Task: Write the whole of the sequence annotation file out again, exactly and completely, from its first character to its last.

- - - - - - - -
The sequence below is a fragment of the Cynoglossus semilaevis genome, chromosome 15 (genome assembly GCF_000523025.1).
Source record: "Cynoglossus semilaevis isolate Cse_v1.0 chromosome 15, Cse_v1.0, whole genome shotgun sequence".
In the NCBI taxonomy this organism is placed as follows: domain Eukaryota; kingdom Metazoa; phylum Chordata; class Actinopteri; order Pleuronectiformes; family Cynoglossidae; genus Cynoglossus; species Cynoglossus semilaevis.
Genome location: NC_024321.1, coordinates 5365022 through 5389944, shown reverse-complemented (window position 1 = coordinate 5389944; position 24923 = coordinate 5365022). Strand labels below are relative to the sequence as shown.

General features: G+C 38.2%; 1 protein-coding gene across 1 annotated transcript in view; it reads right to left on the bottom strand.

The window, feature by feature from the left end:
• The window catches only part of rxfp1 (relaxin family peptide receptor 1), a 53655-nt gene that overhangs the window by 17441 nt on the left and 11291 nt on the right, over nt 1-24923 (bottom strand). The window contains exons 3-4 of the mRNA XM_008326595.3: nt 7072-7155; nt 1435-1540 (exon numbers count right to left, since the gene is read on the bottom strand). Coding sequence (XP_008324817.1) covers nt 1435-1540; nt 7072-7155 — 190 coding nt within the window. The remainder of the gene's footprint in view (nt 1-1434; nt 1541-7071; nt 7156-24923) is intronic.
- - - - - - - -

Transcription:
The sequence below is a fragment of the Cynoglossus semilaevis genome, chromosome 15 (genome assembly GCF_000523025.1).
Source record: "Cynoglossus semilaevis isolate Cse_v1.0 chromosome 15, Cse_v1.0, whole genome shotgun sequence".
In the NCBI taxonomy this organism is placed as follows: domain Eukaryota; kingdom Metazoa; phylum Chordata; class Actinopteri; order Pleuronectiformes; family Cynoglossidae; genus Cynoglossus; species Cynoglossus semilaevis.
Genome location: NC_024321.1, coordinates 5365022 through 5389944, shown reverse-complemented (window position 1 = coordinate 5389944; position 24923 = coordinate 5365022). Strand labels below are relative to the sequence as shown.

General features: G+C 38.2%; 1 protein-coding gene across 1 annotated transcript in view; it reads right to left on the bottom strand.

The window, feature by feature from the left end:
• The window catches only part of rxfp1 (relaxin family peptide receptor 1), a 53655-nt gene that overhangs the window by 17441 nt on the left and 11291 nt on the right, over nt 1-24923 (bottom strand). The window contains exons 3-4 of the mRNA XM_008326595.3: nt 7072-7155; nt 1435-1540 (exon numbers count right to left, since the gene is read on the bottom strand). Coding sequence (XP_008324817.1) covers nt 1435-1540; nt 7072-7155 — 190 coding nt within the window. The remainder of the gene's footprint in view (nt 1-1434; nt 1541-7071; nt 7156-24923) is intronic.